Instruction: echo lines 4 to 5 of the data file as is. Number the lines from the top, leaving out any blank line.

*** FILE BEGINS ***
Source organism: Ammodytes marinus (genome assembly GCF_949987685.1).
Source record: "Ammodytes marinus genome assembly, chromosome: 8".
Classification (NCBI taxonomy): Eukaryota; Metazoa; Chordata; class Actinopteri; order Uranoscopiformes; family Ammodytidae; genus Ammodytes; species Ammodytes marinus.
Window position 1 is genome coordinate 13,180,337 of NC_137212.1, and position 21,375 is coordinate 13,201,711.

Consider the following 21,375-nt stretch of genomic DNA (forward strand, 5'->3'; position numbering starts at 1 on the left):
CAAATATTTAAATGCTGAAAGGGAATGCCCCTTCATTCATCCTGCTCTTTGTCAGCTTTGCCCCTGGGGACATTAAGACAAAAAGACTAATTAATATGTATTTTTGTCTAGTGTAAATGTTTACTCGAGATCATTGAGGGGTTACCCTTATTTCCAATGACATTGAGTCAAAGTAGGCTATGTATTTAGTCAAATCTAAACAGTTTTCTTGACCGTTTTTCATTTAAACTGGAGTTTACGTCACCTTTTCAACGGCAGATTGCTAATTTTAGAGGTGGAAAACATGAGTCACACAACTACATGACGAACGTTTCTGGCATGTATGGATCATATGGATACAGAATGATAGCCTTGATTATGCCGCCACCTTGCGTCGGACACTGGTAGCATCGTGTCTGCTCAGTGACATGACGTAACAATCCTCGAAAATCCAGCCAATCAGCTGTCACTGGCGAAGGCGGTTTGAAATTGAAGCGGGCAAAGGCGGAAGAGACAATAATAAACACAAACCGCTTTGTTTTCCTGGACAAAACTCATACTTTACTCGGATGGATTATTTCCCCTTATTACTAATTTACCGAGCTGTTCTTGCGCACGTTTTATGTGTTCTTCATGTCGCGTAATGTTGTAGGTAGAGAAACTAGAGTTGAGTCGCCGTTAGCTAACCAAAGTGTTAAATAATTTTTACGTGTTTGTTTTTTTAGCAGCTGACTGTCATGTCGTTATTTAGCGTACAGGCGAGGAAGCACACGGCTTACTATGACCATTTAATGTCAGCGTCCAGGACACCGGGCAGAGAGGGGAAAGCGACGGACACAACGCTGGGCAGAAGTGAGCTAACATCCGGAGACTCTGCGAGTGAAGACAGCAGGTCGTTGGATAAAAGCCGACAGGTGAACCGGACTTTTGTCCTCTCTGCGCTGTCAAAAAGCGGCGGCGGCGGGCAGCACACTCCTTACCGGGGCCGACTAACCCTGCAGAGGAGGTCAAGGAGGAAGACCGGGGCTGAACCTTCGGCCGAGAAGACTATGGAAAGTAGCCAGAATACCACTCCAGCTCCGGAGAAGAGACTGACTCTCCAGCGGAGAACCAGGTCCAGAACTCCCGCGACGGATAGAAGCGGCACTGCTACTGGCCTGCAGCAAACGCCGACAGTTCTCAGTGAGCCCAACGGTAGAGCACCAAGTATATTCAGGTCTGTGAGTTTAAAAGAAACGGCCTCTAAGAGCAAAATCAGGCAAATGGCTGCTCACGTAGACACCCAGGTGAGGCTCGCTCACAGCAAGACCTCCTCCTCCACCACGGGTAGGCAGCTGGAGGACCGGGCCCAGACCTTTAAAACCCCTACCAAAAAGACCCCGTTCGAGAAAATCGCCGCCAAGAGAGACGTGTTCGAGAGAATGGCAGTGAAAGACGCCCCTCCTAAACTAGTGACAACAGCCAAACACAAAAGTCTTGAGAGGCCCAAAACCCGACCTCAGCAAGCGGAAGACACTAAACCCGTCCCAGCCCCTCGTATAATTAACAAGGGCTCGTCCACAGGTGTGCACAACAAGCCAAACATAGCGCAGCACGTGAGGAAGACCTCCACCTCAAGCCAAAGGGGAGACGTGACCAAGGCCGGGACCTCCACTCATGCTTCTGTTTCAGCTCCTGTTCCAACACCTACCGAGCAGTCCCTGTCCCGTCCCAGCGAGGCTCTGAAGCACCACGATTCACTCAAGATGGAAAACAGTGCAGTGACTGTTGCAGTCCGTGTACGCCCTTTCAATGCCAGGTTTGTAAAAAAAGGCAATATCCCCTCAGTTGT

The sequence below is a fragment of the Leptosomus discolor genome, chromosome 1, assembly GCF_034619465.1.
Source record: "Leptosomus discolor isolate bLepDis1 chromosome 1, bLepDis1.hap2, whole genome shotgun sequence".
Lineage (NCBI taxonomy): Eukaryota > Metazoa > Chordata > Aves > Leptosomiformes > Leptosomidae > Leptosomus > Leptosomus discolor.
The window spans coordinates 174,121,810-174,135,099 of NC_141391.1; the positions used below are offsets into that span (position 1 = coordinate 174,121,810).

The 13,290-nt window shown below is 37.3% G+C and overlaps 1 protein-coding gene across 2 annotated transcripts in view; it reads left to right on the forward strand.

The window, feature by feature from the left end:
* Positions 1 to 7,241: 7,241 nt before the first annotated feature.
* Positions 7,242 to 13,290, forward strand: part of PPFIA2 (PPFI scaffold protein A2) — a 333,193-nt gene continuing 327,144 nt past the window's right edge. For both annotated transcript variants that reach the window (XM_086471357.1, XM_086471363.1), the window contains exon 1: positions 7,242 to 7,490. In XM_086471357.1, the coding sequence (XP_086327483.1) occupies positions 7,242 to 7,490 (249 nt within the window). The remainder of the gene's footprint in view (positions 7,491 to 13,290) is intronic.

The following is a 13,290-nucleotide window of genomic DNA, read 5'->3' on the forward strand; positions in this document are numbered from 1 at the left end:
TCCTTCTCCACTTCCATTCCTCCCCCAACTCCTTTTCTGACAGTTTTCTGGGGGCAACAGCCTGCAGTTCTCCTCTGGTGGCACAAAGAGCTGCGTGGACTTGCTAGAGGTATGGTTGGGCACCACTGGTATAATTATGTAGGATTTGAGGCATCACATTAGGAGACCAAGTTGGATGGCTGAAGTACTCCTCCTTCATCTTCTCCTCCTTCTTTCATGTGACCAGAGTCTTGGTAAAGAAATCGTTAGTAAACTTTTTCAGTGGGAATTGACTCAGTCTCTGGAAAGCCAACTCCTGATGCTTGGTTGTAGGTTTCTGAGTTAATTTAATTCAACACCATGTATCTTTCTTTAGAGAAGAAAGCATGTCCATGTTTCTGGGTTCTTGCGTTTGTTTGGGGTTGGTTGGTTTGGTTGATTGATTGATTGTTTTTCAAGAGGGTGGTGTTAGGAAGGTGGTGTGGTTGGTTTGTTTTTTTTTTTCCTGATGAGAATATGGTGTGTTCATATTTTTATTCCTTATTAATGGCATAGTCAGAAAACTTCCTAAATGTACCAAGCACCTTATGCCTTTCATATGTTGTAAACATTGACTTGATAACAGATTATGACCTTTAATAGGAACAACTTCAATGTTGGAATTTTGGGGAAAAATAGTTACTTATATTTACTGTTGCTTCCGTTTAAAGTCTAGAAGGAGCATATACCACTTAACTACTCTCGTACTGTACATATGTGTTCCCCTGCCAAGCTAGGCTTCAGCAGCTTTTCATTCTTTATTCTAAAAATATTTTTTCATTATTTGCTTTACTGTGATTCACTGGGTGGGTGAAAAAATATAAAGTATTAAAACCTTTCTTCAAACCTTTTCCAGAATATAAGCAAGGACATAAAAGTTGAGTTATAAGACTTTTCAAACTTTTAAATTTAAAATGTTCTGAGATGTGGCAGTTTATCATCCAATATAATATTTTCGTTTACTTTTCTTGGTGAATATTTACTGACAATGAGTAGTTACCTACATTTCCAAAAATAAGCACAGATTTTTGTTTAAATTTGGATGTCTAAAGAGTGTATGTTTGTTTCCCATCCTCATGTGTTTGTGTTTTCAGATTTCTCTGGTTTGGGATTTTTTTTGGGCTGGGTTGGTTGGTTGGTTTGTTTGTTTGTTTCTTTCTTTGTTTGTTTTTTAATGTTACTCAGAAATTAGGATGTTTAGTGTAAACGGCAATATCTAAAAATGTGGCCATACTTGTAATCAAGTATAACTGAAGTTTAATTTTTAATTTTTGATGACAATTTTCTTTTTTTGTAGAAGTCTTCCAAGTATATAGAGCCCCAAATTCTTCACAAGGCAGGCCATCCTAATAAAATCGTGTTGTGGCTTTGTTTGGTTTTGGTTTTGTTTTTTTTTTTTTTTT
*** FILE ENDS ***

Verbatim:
Window position 1 is genome coordinate 13,180,337 of NC_137212.1, and position 21,375 is coordinate 13,201,711.

Consider the following 21,375-nt stretch of genomic DNA (forward strand, 5'->3'; position numbering starts at 1 on the left):